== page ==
“He is a warrior and I am a servant, bound to the king and his family. These eyes wander no further than the Queen’s izindlu,” said Olufemi without looking up from her task.
“We do as we are told and we are lucky to have this much meat. The days of hunger will end and we will have rain again. King Nkosana has shared this from the ancestors, that we will suffer for a short time and the Kishnu will kneel at our feet. It is prophesy!”
“Yes, Leena of course,” said Olufemi, nodding her head in agreement.
“Leena, you are old and sound just like the King. Do you have any thoughts that are your own? I’m tired of the prophesy and I want to eat everyday. I’m tired of hearing about the ancestors, what about the living? Why can’t we till the soil or go fishing in the sea for ourselves? Why must only Nkosana provide?!” asked Nia for the third time since the last rain.
Without warning, the elder cook rushed to the girl, raised her right hand up above her,slapping her left cheek with so much force the girl staggered backwards. All of the others stood where they were, speechless. The young cook’s pride alone was enough of a dam to keep tears from her face. She raised her hands to the left side of her face for a moment, then dropped them and faced Leena as if she was ready to strike her back.
“Nkosana comes from a line of kings too great in number for you to count, child. He has always provided us with food even when the land refuses to. We don’t have to sweat in the hot sun or suffer the dangers at sea like Kishnu women – faces painted black, climbing trees,weapons in hand like men, with not a trace of themselves left recognizable, except for bosoms. Your tongue is a young child running ahead, beyond the reach of your father’s spear, into the jaws of a lion. Our duty is to prepare the food given to us by our king. Never again let Nkosana’s name pass your lips unless followed by praise or gratitude!”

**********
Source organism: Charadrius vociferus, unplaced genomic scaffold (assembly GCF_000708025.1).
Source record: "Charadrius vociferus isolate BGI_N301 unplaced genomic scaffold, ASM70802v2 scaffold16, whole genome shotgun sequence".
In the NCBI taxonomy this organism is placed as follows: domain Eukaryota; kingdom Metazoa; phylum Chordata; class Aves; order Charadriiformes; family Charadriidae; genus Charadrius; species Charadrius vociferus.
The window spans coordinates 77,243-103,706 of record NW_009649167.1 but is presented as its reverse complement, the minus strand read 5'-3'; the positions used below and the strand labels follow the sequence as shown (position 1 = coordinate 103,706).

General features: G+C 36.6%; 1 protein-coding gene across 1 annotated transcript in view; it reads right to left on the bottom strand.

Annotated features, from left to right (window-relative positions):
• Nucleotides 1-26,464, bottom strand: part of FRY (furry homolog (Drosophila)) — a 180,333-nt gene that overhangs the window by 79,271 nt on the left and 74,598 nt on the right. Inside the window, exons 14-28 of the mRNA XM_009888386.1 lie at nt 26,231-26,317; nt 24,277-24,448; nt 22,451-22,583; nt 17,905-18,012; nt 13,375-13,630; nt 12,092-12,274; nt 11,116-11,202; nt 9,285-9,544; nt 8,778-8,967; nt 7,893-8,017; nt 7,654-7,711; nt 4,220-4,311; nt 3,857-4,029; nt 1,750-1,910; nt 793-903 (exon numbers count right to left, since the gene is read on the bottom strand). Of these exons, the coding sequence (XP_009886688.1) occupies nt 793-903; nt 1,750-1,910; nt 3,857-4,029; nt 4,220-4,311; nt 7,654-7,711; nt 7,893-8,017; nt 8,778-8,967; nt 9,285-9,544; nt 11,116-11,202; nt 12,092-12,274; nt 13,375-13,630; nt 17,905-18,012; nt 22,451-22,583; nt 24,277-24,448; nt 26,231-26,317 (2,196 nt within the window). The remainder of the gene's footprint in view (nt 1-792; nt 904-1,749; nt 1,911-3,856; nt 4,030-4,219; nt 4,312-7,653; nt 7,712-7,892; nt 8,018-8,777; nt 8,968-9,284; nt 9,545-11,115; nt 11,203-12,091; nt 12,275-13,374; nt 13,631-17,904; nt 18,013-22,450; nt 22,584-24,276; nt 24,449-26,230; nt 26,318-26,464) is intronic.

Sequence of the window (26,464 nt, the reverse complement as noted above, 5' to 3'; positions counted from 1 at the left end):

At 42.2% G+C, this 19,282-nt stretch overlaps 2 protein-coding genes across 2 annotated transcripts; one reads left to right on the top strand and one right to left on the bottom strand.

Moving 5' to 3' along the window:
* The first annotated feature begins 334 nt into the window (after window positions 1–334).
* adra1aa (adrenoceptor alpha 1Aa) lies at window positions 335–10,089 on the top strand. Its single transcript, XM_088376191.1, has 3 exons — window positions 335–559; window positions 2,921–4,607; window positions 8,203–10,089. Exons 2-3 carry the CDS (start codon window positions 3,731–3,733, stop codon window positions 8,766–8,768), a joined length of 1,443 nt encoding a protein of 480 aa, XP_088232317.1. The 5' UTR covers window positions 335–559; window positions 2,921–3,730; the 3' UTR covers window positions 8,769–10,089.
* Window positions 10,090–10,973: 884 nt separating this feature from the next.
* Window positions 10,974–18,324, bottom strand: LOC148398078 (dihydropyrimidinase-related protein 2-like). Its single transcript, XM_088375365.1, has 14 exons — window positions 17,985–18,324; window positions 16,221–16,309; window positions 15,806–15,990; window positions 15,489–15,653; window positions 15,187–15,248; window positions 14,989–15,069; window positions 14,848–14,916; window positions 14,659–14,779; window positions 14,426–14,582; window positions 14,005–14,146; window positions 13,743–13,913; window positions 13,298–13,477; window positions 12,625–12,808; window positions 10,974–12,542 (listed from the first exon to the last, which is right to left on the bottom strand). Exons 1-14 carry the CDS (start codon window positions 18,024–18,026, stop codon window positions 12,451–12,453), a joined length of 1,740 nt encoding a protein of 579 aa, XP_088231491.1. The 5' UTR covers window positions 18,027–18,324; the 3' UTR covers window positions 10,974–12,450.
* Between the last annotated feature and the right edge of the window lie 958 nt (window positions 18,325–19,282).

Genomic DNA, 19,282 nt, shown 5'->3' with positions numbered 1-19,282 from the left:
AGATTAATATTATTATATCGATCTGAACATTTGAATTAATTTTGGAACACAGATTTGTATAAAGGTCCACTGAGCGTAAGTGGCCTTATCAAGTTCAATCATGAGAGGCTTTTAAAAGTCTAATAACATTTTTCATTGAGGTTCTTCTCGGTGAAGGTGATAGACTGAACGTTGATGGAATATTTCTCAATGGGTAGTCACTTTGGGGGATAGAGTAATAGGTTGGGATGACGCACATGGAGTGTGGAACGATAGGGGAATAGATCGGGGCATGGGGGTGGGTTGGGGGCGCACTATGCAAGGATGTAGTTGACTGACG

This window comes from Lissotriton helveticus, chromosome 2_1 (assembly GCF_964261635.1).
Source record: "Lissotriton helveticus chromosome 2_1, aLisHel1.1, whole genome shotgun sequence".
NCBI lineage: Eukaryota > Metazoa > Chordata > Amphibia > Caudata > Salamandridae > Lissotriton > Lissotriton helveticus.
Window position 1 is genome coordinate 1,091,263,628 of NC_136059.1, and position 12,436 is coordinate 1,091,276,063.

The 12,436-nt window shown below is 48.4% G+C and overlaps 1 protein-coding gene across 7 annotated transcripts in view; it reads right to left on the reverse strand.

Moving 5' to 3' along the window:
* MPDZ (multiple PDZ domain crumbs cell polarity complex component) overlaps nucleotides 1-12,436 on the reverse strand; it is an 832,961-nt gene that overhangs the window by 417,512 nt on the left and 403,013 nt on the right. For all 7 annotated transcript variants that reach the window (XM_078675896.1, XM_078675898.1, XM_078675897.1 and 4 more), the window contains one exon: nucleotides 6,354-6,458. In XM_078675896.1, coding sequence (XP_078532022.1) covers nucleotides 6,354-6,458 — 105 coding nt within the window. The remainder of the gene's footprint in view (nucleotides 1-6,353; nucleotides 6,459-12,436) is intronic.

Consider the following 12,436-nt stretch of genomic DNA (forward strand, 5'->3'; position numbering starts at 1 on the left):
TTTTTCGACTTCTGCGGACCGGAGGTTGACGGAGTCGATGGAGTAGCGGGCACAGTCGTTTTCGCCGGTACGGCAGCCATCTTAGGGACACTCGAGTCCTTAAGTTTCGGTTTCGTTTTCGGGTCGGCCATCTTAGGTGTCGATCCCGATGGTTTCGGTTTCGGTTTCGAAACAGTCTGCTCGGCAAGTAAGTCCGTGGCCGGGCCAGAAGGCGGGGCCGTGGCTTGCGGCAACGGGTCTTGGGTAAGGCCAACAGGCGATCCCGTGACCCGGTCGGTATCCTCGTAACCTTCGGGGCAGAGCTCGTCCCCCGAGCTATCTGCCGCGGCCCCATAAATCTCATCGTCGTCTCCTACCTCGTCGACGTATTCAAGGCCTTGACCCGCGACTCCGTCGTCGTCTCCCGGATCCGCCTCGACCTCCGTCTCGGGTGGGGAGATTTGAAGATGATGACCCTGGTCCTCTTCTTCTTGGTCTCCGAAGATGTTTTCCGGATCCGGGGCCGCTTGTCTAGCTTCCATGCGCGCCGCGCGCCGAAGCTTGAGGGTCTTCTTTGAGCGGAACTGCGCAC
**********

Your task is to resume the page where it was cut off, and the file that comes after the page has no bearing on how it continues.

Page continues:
“Nia, wait! Don’t leave!” yelled Olufemi as the girl turned and rushed out of the room so quickly a breeze tickled each of them.
“I’ll go after her,” announced Olufemi while cleansing her hands with water from a potjiepot in front of her.
“No. There’s too much work to be done and every hand is needed. She wants you to come after her as you always do when she’s in trouble. Leave her to her anger. It will have abandoned her by night fall,”
“Leena, she’s my sister. She is young and needs me. Let me go to her. I’ll bring her back to finish the cooking,”said Olufemi.
Leena turned to Olufemi and embraced one of her shoulders by extending one of her arms.
“Olufemi, you’re loyal to your sister and that is good, but now your duty to Lungizwe requires your loyalty. You cannot share it. Let her be,”
“Yes, she’ll be fine. She always is,” said Olufemi with a faint smile. By now the others were listening but had returned to their respective duties. Leena and Olufemi returned to theirs, all in silence.
Excerpt from THE ELEMENTS Book I Copyright 2012. All rights reserved. www.theelementsbooks.com